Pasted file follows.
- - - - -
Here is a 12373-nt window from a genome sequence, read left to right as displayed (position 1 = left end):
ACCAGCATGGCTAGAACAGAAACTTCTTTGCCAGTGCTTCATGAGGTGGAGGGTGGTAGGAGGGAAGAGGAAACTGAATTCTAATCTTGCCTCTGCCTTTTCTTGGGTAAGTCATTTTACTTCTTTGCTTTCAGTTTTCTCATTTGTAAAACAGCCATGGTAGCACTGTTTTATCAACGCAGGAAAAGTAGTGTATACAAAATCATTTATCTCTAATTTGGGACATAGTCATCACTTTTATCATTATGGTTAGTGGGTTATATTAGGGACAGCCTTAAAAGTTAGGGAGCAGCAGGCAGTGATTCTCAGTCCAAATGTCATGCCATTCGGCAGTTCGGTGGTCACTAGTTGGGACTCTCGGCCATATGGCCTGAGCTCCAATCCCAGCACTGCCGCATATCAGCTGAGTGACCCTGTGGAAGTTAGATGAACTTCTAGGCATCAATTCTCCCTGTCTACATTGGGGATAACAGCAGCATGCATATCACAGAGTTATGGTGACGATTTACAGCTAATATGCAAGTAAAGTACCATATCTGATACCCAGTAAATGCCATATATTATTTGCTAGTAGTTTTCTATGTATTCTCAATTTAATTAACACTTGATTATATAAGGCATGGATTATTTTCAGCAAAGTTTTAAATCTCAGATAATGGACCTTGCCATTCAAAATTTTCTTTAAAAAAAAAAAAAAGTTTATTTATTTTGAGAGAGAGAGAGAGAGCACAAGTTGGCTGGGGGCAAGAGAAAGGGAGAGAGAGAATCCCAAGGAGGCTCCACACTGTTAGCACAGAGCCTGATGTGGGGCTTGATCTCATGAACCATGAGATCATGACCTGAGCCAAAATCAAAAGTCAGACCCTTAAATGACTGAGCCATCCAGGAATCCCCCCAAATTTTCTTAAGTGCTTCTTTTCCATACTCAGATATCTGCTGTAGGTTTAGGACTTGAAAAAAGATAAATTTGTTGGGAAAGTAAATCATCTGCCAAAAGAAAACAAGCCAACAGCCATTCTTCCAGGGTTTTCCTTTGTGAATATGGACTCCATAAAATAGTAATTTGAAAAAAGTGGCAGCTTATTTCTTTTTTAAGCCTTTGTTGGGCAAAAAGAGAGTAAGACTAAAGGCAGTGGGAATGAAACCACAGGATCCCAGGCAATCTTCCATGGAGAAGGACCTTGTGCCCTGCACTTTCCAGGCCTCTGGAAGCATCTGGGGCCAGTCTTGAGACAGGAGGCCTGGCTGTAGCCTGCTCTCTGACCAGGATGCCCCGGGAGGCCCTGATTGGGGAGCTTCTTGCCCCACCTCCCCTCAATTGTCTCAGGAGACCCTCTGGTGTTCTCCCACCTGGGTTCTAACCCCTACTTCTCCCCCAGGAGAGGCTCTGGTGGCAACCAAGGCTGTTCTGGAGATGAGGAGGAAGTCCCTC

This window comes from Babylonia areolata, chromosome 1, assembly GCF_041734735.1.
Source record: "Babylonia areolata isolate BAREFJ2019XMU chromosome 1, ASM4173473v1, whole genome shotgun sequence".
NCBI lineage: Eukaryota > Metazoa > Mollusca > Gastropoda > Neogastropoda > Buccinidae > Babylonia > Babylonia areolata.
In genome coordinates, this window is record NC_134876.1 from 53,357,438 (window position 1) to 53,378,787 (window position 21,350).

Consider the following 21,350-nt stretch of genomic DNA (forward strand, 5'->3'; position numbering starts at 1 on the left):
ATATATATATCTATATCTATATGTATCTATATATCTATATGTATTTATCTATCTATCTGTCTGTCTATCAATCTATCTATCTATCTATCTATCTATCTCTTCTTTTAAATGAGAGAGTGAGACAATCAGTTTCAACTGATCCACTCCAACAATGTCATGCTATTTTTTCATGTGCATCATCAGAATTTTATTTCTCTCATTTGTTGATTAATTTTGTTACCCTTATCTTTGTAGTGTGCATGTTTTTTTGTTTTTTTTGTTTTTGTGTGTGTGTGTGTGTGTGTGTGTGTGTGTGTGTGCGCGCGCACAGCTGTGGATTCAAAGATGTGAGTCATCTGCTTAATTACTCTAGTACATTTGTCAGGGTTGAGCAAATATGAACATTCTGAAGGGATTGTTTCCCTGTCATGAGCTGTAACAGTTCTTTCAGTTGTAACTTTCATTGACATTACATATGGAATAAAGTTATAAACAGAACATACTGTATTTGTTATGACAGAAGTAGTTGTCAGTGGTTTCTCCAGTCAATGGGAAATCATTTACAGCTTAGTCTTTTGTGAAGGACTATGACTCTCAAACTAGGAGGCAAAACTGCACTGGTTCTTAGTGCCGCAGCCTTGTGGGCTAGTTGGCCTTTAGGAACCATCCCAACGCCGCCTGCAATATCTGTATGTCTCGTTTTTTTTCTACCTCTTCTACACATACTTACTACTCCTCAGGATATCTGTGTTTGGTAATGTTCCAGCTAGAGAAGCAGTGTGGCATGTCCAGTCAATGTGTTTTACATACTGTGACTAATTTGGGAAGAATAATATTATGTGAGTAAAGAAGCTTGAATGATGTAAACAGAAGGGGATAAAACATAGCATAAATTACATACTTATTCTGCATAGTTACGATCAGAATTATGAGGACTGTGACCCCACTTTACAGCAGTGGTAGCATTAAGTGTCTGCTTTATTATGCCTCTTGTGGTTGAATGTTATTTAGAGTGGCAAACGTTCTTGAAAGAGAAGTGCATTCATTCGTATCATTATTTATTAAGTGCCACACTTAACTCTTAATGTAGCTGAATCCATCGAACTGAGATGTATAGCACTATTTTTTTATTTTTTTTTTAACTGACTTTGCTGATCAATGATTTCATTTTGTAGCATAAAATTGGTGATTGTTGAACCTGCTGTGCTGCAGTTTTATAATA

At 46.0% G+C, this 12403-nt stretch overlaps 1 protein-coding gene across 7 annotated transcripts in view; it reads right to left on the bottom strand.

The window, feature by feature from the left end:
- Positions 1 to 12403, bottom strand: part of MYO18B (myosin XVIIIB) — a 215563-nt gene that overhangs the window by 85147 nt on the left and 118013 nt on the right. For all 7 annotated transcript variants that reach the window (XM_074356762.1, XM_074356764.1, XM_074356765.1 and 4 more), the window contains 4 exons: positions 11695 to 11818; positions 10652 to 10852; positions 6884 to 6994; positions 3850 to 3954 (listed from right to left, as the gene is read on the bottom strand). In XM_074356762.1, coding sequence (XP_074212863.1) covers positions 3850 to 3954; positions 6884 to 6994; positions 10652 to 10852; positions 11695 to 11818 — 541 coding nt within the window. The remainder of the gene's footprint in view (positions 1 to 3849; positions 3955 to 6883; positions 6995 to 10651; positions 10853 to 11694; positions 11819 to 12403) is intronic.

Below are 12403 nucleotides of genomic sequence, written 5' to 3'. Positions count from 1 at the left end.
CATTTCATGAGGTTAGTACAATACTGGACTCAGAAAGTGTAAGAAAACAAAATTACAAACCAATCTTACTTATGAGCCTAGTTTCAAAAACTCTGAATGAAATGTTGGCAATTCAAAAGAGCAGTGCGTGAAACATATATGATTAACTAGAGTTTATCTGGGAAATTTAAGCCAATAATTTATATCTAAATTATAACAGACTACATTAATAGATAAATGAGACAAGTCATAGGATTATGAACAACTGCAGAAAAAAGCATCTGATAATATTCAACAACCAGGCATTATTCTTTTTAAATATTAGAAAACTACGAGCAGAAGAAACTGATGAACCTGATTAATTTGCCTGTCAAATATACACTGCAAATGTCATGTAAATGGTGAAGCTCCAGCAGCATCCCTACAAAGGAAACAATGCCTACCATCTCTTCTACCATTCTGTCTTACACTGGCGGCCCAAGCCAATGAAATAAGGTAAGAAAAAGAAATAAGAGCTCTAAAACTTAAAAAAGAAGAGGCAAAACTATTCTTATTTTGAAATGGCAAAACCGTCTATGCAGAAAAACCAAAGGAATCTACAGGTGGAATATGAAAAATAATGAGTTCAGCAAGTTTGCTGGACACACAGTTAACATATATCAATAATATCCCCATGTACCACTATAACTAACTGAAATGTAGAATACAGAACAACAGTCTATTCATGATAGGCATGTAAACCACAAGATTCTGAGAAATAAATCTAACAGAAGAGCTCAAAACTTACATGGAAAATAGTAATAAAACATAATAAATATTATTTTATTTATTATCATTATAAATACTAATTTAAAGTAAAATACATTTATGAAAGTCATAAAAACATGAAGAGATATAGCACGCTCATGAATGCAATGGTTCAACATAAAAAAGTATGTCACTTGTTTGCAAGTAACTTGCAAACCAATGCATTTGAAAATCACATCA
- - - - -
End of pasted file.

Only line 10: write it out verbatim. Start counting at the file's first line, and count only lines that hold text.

The window, feature by feature from the left end: